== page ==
Desmos Art 1: This graph looks like this because there are 2 different kinds of equations. The first is a form of x^2+y^2=(some number). This equation forms the circles in the center. The bigger the "some number" gets, the larger the radius of the circle. The other equation is a form of y=(some number)abs((cosx)/x). The larger the "some number" gets, the farther away the points get. The red and blue parts are more distant than the inner black parts. The two colors overlapping give it a 3D effect.

Desmos Art 2: This graph looks as it does because it uses many variations of the sin function. We can change the position of of the graph by adding a y intercept. I did that at 5, -5, 10, -10. When you add a - before the sign it flips the x intercepts so the lane waves the opposite way.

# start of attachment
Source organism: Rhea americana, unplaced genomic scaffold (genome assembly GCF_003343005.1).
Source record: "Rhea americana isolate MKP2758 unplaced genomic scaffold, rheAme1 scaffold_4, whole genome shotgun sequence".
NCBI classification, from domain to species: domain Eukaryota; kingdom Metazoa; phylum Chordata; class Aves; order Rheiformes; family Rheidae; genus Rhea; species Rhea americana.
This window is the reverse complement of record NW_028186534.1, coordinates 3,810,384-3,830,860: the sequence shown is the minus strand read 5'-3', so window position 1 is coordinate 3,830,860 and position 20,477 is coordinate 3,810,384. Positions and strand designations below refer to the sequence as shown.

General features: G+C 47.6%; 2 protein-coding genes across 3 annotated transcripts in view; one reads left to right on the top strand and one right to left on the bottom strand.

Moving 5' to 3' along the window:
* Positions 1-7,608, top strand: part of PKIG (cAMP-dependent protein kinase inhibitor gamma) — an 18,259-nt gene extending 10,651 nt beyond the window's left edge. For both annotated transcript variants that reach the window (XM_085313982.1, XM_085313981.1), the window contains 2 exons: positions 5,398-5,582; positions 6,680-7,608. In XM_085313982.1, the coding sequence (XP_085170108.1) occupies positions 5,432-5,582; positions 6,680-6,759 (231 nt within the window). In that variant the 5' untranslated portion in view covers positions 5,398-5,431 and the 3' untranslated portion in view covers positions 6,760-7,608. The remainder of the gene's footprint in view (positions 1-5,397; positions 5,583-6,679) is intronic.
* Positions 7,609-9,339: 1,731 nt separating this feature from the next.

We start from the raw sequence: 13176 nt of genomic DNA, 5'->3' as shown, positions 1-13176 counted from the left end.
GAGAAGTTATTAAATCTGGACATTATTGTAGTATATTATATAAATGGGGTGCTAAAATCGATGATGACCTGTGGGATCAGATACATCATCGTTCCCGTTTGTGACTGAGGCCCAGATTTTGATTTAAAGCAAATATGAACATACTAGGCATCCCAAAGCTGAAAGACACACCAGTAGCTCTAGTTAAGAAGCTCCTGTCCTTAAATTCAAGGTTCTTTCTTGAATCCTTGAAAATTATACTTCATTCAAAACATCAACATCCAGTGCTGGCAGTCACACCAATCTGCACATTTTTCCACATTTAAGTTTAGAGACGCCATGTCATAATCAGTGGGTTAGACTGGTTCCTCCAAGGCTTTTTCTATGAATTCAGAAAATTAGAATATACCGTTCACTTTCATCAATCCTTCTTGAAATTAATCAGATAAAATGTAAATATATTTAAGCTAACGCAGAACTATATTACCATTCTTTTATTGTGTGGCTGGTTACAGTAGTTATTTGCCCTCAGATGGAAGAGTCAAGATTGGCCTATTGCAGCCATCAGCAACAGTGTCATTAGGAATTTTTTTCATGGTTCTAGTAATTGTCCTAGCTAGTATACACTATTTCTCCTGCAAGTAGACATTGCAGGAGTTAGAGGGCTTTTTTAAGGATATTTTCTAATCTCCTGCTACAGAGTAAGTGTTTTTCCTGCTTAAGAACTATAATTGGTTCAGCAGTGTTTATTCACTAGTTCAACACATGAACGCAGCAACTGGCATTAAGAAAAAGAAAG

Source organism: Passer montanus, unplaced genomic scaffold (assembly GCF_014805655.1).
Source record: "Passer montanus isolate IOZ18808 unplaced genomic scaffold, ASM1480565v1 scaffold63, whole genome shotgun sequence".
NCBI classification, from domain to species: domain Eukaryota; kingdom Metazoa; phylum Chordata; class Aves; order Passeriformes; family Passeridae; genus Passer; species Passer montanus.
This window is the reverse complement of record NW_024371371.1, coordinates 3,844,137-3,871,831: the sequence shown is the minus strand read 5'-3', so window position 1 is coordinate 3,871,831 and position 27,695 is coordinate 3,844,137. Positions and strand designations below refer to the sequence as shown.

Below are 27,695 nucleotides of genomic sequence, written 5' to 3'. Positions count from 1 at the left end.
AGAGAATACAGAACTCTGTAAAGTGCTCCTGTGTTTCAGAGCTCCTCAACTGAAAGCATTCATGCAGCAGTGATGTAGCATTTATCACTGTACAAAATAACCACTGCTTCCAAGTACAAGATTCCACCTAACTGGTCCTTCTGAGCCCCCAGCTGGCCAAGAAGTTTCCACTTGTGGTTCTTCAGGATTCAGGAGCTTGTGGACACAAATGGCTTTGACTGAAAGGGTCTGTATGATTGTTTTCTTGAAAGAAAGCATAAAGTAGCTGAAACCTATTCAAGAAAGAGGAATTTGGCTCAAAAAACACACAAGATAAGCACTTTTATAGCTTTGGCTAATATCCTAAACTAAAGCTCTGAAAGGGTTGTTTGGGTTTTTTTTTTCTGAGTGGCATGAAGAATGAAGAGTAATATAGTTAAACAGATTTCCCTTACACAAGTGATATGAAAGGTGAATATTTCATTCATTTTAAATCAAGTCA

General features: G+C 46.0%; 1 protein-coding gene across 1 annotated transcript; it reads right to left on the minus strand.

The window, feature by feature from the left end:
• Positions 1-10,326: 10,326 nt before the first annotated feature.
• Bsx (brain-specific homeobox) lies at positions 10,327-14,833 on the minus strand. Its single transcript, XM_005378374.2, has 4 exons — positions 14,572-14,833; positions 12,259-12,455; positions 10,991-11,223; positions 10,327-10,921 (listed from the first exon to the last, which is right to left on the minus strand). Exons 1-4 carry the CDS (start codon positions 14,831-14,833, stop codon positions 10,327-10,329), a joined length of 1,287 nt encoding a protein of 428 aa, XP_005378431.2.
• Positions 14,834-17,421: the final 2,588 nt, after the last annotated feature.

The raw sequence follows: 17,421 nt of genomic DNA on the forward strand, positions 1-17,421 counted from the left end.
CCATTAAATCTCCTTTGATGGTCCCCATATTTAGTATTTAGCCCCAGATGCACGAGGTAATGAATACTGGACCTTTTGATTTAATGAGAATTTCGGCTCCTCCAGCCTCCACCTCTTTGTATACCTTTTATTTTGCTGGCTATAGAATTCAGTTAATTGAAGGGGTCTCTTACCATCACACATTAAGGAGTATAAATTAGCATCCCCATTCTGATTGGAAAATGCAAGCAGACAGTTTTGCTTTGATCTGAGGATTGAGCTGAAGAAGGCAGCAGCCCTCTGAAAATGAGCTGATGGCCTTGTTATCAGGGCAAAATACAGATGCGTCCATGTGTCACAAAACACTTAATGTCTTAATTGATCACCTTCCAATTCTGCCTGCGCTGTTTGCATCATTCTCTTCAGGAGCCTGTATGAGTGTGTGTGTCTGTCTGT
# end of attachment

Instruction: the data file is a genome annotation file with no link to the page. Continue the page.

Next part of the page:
Desmos Art 3: This final graph looks this way because of the tangent function. Although it looks complex, it's really just 4 equations. The tangent function crosses the x-axis at one spot. Changing the number before the x will change the width of the graph. Putting a number before the tangent symbol flips the graph the other way from left to right, to right to left.

Desmos Art 3: This final graph looks this way because of the tangent function. Although it looks complex, it's really just 4 equations. The tangent function crosses the x-axis at one spot. Changing the number before the x will change the width of the graph. Putting a number before the tangent symbol flips the graph the other way from left to right, to right to left.